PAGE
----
Kurabanda society is based on the family and kinship. Without understanding the importance of family ties, one cannot understand Kurabanda society. An individual's family relationship also defines that individual's rights and duties. Kin terms are exact. Instead of "cousin" a Kurabanda has Father's Brother's Sons, Mother's Brother's Daughters, etc. Each relationship is somewhat different. For example, a man could count on his Father's Brother's Sons to stand by him in battle but he could only count on his Mother's Brother's Sons for a small amount of financial support in times of extreme emergency.
The basic kin group is the extended family. An extended family would include a patriarch and his kin. A patriarch is usually the oldest married male. Living with him would be his wives, their adult sons, the sons' wives, the adult grandsons, the grandsons' wives, all unmarried adult daughters, and all the children of the various marriages. An extended family averages 20-40 people, but could range from 10 to 100 individuals. A patriarch can order the family to be divided if the number or people living in his household becomes too large.
The next most important group is the clan. A clan is all the extended families with the same last name. All members of the clan are descendants of the one who gave his name to the clan. The actual descent is sometimes hard to trace since the clan founder is sometimes a mythical individual directly related to the gods. All Kurabanda families who live in one forest form a tribe. The final organization is that of the Kurabanda people, who are all descended from Kurabanda, "The First Ancestor".
Kurabanda have a strong sense of territoriality. The hunting area belongs to the tribe and other tribes may not trespass. Each clan and extended family also have their smaller hunting territories inside the Tribe's territory. One of the most prevalent types of cases in court is a suit involving boundaries between hunting territories. Kurabanda trace their descent through the male line and all children have their father's last names. Married sons remain in the household of their father while married daughters join the households of their husband's fathers. It is illegal for anyone to marry a member of the same clan. A male may have as many wives as he can support. In fact, a male's social standing increases if he has many wives, but it is a great dishonor to have more wives than can be supported. A marriage is not seen as primarily a love relationship between two individuals, but as an alliance between two families. The goods that are exchanged before a marriage ceremony are gestures of good faith on the part of both families. Despite the rather formal method by which marriages are arranged, the concept of love is not unknown to the Kurabanda. In fact, a common theme throughout Kurabanda literature involves two lovers defying their families in order to remain together. Many long-running feuds have such situations at their roots.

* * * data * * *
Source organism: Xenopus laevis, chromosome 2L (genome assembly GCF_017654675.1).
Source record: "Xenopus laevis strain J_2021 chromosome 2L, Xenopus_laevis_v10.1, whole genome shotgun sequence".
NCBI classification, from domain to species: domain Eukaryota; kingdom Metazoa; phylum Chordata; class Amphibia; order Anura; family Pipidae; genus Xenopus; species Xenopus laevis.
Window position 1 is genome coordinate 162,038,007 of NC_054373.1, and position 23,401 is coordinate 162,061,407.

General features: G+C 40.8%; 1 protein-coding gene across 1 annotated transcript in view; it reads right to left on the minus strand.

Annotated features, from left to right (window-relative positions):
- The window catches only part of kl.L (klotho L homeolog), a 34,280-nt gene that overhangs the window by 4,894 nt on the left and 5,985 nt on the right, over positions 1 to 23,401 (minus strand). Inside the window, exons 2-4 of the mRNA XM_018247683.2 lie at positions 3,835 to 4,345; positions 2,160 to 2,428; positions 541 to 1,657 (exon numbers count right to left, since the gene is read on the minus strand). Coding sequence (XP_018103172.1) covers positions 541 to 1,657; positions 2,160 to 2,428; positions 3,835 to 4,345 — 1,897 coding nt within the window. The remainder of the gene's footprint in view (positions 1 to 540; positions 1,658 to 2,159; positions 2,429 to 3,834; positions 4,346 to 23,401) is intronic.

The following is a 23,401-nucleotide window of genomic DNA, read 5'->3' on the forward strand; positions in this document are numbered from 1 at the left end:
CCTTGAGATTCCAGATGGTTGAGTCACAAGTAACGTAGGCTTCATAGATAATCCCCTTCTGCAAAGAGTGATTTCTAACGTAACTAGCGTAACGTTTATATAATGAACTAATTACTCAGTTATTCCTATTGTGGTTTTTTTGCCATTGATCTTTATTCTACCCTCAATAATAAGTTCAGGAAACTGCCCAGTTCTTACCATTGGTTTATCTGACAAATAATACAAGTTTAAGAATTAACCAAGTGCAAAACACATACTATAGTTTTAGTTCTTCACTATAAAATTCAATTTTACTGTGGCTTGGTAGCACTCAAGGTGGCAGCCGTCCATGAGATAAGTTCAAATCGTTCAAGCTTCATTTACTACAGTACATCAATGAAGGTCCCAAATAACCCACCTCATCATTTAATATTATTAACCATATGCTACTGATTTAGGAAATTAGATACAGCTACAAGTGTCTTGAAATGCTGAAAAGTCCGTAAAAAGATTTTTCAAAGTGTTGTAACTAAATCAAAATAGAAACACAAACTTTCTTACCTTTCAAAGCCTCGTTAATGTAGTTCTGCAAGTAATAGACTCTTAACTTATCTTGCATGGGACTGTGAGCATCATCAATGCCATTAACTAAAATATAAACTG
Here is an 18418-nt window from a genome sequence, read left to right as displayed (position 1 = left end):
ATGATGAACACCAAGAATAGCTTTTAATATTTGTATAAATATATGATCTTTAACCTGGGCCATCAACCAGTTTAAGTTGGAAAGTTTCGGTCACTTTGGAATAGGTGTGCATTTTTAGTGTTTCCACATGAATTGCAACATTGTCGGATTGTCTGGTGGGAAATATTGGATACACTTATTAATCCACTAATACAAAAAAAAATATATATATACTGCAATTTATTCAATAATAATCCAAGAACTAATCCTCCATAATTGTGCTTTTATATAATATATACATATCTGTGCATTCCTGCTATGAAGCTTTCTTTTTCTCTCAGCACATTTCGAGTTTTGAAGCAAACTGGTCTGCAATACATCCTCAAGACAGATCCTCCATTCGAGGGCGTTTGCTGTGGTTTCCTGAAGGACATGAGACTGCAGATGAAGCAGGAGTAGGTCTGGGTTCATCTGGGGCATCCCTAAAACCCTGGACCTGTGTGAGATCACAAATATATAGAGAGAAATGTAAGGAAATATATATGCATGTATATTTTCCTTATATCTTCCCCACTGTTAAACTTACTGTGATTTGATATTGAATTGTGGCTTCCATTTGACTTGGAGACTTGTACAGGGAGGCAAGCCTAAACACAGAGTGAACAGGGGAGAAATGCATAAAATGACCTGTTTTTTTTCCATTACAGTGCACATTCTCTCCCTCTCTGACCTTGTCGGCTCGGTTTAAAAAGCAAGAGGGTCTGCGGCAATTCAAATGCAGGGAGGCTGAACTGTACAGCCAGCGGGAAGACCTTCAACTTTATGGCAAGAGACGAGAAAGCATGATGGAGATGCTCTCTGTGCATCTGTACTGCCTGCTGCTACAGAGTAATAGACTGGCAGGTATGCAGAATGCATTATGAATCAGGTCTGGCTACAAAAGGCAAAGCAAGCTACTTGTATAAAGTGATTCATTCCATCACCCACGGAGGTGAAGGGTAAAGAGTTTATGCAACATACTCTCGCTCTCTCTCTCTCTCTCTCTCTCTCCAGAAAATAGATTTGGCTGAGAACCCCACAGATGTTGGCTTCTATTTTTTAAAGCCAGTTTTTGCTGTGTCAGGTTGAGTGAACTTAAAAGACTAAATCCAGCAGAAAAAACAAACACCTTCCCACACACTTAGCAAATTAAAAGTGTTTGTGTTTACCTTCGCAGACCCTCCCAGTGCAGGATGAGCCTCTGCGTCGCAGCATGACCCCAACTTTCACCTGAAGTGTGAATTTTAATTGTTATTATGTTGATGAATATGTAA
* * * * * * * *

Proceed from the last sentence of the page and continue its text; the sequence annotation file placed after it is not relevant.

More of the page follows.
Each Kurabanda tribe has a chief. When the old chief dies, his eldest son becomes chief, provided that he is willing to fight for the chieftainship. If no one in the tribe challenges the right of the candidate to be chief, the candidate automatically becomes chief for life. Any male who is the head of an extended family may, however, challenge the candidate to trial by combat. if several individuals challenge, there is a preliminary fight which eliminates all the challengers except one. That challenges then fights the candidate for the chieftainship. The winner is the new chief. All challenge matches are to the death. If a chief possesses the Sacred Idol, he is proclaimed chief of chiefs and is entitled to lead all the Kurabanda if the need should arise. Kurabanda law is based on tradition and custom. Cases are tried by a council of elders chosen from the major families of a clan. The council interprets the traditional law for all cases. Kurabanda religion is influenced by "magic", controlled by experts known as shamans. Shamans often try to shift the blame to innocent victims when "magic"doesn't work, accusing the scapegoat of being an evil witch.
The Kurabanda believe in the magic of "power objects". These ward off evil and give good luck. The objects may be anything: an odd shaped pebble, a dried leaf, and so forth. The most omportant power objects, however, are art objects left over from Eorna civilization. One such object is the Sacred Idol. The Keeper of the Sacred Idol is the only individual who can unite all the Kurabanda. The closest thing to worship for the Kurabanda is the cult of the ancestors. Every Kurabanda house has its own shrine where the ancestors of the family and clan are honored. The chief is responsible for the care of the tribal shrine. Kurabanda consider that the ancestors can help the family after death, much as they did during life. If anything, ancestors will have increased power, since they now live in the realm of the spirits. Sacrifices are made to obtain the goodwill of the ancestors.
Attitudes and behavior that will be likely to cause an unfriendly reaction in the Kurabanda include poor sportsmanship, an angry reaction to a practical joke, declining to accept a gift, and giving a valuable gift to a Kurabanda without allowing a good chance of paying it back. on the other hand, the Kurabanda will be unsure how to deal with Humans. Dralasites and Kurabanda have in common a rather overdeveloped sense of humor. Usually, the two races will get along fine. The Vrusks will seem so alien to the Kurabanda that they will be viewed with a mixture of suspicion and curiosity. The Yazirians will be well-received by the Kurabanda because of the physical similarities between the two races.
(Cited form SF1 "Volturnus, Planet of Mystery", and art and into by Ragnarr)